Blasio’s incompetent team breathes a billion dollar boost in the Bronx



If you thought that the inept governance of our city by Mayor de Blasio couldn’t get worse by the end of his administration, think again.

A consortium of companies working with the New York Yankees handed the city a billion-dollar development plan for a run-down area in the South Bronx, and the geniuses at City Hall all but killed it .

The culprit: parking spaces. That’s right. Parking spaces.

Of course, the utter idiocy of the people who run the city is seen every day in our increasingly crime-riddled streets, in the uncontrollable homelessness and general decay of civil society here in the Big Apple. Less visible is the incompetence of city bureaucrats dealing with the business community.

It goes without saying that without entrepreneurs and bankers, real estate moguls and restaurateurs, New York wouldn’t be the great metropolis it is. So when business leaders offer town hall a win-win solution – housing and jobs for the poor, redevelopment of one of the poorest neighborhoods in the country, in addition to taxable income, it is imperative that we have people in government who jump at these types of opportunities.

We don’t, unfortunately, which is why the end of this eight-year plan is such a painful, yet necessary, story to tell.

It’s also a case study of why the end of Blasio administration can’t come soon enough.

The story begins in 2006 with the inauguration of the new Yankee Stadium in the South Bronx. The Bloomberg administration has agreed to provide the team with just over 9,000 fan parking spaces and to maintain several fields within walking distance of the stadium in “first class” condition.

Over time, Yankees fans have increasingly used public transportation to get to the game, be it the subway or Metro North, because it’s an easy commute, but also because the agency approved by the city that manages the lots, the Bronx Parking Development Corp., does such a lousy job at maintenance. “First class” quickly fell to second, third and now much worse for part of the region, Yankees officials tell me.

Today, some spaces are cluttered with waste and have attracted vermin. They are used to parking taxis, which was not an intended use, and team leaders believe they may be used as a cutting shop as well. Parking revenues are almost nonexistent and over $ 200 million in municipal bonds that funded the construction of the lots are in default.

Yankees President Randy Levine, former deputy mayor in the Giuliani administration, thought he had the solution.

The Yankees co-own a professional football team, New York City FC, which needed its own stadium. Levine needed community buy-in to approve the plan to build the football stadium on a field adjacent to the baseball stadium, which was occupied by those shabby garages.

He put together a package that seemed to satisfy everyone. In return for the approval of the football stadium, he agreed to build a new school, affordable housing and other facilities on land occupied by some of the garages. He did it with private money. Thousands of jobs in the South Bronx would be created.

Yankees president Randy Levine came up with a great solution to building infrastructure in the South Bronx in exchange for a football stadium, but Blasio's administration kept it.
Yankees president Randy Levine came up with a great solution to building infrastructure in the South Bronx in exchange for a football stadium, but Blasio’s administration kept it.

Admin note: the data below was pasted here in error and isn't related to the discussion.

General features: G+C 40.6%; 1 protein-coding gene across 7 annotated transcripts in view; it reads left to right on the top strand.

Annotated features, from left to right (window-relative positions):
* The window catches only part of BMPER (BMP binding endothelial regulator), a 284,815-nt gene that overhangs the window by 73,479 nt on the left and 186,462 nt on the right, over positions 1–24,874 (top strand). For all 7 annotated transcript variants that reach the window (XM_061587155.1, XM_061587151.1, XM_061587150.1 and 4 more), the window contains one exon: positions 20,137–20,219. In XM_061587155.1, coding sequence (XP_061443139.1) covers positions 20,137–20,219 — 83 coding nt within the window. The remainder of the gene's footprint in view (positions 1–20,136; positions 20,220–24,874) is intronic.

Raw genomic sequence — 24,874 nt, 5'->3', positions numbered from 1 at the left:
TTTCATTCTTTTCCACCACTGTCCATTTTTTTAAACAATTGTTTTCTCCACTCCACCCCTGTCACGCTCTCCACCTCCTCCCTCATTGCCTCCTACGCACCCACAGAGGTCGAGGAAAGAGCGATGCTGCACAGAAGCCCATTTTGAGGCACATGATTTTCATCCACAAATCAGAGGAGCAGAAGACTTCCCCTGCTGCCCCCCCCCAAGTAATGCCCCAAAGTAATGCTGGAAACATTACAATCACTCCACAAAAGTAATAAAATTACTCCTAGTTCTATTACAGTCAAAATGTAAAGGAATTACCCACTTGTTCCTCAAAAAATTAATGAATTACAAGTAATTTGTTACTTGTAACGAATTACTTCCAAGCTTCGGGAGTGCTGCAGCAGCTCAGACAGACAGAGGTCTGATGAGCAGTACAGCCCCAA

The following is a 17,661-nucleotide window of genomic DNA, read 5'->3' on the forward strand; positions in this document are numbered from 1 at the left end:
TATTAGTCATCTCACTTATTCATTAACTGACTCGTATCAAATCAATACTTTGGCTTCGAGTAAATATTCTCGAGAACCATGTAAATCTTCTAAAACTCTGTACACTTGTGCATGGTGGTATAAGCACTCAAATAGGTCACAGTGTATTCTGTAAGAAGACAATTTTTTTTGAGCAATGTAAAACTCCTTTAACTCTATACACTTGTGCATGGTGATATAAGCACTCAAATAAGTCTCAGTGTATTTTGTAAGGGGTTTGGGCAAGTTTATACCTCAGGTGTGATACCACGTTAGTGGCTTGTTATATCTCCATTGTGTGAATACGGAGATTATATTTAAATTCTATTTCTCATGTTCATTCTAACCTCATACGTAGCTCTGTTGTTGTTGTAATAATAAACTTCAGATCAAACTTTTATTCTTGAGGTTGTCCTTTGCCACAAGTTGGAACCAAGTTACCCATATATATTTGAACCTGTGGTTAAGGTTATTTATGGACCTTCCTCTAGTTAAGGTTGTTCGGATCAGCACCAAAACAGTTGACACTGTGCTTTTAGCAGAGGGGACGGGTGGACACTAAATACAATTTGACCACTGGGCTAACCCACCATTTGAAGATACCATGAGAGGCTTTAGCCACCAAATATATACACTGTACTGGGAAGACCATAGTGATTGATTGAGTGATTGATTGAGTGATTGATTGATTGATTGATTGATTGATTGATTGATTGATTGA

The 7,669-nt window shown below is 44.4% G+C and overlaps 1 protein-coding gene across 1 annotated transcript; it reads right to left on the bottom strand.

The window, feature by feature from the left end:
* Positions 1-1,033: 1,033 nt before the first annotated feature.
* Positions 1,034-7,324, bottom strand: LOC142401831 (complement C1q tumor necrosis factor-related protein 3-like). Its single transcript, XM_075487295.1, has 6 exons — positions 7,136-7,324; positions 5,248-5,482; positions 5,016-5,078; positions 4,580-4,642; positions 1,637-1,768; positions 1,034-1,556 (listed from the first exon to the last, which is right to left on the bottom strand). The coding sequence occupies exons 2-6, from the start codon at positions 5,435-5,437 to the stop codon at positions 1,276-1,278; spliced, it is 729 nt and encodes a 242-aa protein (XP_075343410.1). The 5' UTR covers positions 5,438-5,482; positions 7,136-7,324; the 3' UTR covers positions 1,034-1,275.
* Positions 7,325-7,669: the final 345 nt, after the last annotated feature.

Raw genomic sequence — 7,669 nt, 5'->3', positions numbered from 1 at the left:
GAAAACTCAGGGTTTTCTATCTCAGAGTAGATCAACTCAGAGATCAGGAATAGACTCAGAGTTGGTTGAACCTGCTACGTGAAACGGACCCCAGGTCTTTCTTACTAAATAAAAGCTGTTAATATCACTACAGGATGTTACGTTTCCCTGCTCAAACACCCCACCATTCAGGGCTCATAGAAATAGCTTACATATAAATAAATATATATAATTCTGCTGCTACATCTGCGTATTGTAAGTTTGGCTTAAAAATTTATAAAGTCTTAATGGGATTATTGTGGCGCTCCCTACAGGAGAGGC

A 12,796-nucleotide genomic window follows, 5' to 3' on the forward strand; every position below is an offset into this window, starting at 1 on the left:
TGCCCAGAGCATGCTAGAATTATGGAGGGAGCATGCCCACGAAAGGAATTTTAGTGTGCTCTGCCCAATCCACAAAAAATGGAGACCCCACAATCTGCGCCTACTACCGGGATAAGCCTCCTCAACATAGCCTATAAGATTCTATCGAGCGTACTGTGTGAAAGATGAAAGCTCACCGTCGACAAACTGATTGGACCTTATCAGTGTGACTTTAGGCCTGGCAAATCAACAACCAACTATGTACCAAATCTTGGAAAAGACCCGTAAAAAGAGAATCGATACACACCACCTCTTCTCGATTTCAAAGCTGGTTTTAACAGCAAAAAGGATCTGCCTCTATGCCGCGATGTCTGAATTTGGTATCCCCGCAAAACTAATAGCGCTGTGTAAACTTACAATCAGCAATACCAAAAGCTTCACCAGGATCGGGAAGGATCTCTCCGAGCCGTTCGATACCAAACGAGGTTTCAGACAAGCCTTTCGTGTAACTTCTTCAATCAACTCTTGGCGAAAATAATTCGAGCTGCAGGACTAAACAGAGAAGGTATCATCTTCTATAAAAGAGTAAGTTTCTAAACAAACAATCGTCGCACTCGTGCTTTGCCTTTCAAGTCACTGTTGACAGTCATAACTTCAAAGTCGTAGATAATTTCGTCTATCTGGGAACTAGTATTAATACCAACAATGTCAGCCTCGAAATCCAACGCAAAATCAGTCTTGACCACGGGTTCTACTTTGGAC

Charles Wenzelberg

Bondholders, an important constituency since they technically control faulty parking lots, get a $ 50 million lifeline. The city, another important constituency because it owes back taxes on overdue lots, is also reportedly starting to recoup some of its losses.

The only problem was with the parking that I mentioned before. The Yankees wanted a true first-class parking guarantee of around 5,000 parking spaces (down from its original deal of over 9,000) on the remaining lots.

Sounds like a reasonable request, right? The city and bond holders actually agreed to the spaces in a conditions sheet signed by both parties last year.

But as the project neared final community council approval in recent weeks, something strange happened: The city got cold feet about guaranteeing these boring first-class parking spaces.

Bondholders, led by investment firm Nuveen, who thought it was somehow odd that the Yankees were hatching a tiered plan paying them $ 50 million and asking for something in return.

The city told Levine about two weeks ago that, despite previous assurances, there would be no guaranteed parking space, throwing a billion-dollar project into deep trouble.

This is just one of many development projects that have been derailed by a Blasio administration that is either inept or anti-business. Since Amazon’s rejected headquarters in Queens, how many opportunities have we missed to revitalize New York?

City officials say it was Levine who blew up the case by asking for a ‘legal’ warranty for the parking lot they couldn’t agree on because they could one day be sued if they didn’t comply. their end of the bargain. They say the deal is not totally dead and could be revived by some sort of compromise. Levine says he’s “puzzled” by the city’s response since the bonds to build these lots were issued to ensure Yankees fans parked in the first place.

Hopefully something works out, because consider what the city came out of: a billion dollar project, and thousands of jobs in one of its poorest neighborhoods, all in a few parking spots. “Guarantees”.


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